Curses, Rites, and Questionable Offerings: Art of Folk Horror
S4: pursuing the figurative fugitive
As a result of working in a confined area (unable to go to the studio because of fierce winds). I did some drawing from film, using immediate methods (ie charcoal, watercolour etc).
These are far looser than the oil-based images, freer in terms of mark-making, more fugitive and evocative, more atmospheric. What is it about my use of oil that makes it too ‘tangible’, too present? Am I using too much paint or not enough paint? Even the charcoal drawings that are dense, dark, and more solid in terms of application (see below), seem more fugitive, oddly suggesting an alternative dimension.
The question is, how can I do this with oil paint? Next set of experiments defined!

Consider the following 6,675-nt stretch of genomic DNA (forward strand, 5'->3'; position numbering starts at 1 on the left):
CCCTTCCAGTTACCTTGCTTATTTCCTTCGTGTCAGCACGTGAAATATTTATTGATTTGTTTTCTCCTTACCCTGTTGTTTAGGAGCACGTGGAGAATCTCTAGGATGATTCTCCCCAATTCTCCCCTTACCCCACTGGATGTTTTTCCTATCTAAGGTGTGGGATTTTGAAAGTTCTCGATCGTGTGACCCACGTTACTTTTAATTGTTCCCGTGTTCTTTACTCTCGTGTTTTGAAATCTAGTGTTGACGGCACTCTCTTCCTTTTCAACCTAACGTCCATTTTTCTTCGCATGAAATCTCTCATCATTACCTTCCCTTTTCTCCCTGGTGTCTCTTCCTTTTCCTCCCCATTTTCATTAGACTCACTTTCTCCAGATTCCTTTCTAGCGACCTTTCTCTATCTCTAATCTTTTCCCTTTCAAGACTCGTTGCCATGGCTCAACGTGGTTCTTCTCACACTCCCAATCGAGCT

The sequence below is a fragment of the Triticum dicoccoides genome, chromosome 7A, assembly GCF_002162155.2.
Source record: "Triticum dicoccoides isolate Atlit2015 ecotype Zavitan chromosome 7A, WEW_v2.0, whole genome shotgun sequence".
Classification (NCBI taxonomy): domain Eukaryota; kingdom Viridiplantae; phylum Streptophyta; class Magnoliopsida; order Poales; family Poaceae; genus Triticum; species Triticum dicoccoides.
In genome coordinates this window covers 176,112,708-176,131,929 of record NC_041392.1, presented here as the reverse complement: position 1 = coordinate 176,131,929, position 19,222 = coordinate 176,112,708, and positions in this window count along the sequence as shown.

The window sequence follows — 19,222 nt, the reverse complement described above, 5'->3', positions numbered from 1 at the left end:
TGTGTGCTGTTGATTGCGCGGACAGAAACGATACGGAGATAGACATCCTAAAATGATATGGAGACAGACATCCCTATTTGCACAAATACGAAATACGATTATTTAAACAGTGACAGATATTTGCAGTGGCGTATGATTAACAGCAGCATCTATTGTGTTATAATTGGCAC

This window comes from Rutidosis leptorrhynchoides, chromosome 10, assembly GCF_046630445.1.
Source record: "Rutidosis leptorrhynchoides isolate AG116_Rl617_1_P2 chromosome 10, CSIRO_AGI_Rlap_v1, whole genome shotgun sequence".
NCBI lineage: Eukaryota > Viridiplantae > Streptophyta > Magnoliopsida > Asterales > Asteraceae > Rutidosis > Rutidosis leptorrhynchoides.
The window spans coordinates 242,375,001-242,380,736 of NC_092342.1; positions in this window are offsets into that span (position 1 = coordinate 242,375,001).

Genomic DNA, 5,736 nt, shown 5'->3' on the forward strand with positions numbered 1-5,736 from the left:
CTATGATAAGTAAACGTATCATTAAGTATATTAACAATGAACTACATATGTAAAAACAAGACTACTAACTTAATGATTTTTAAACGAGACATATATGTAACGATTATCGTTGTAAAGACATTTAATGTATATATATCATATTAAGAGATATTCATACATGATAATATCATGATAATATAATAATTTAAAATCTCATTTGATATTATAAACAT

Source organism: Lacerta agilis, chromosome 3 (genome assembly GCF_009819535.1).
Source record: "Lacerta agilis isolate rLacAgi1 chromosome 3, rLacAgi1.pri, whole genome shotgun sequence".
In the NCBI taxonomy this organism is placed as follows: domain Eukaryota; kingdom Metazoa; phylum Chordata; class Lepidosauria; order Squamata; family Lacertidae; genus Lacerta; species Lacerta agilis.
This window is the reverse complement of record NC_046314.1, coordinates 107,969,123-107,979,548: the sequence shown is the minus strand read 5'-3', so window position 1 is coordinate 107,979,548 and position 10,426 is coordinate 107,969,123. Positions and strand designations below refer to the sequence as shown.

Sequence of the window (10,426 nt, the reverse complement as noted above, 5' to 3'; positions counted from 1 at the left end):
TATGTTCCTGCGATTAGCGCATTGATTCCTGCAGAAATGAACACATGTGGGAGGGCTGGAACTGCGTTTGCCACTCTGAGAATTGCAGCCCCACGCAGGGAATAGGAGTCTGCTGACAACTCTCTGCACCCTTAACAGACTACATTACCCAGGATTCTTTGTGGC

After working in the computer industry and spending some years conducting research into cinema and digital media, I became convinced that the innovative qualities of videogames as participatory media required closer academic attention. As such I have spent most of my career championing the inclusion of games within the academy, and arguing for games as an art form, a role I continue as a Professor at Falmouth University. Alongside this, and my scholarly work on the Gothic, I also maintain, in various forms, a visual art practice. This blog comes out of enrolling on the MA Fine Art degree programme at Central Sr Martins. It is mainly a record of my reflections on the work that I have undertaken for the degree. After having written about folk horror in games and cinema as an academic, this blog will focus on folk horror as a focus for my art practice.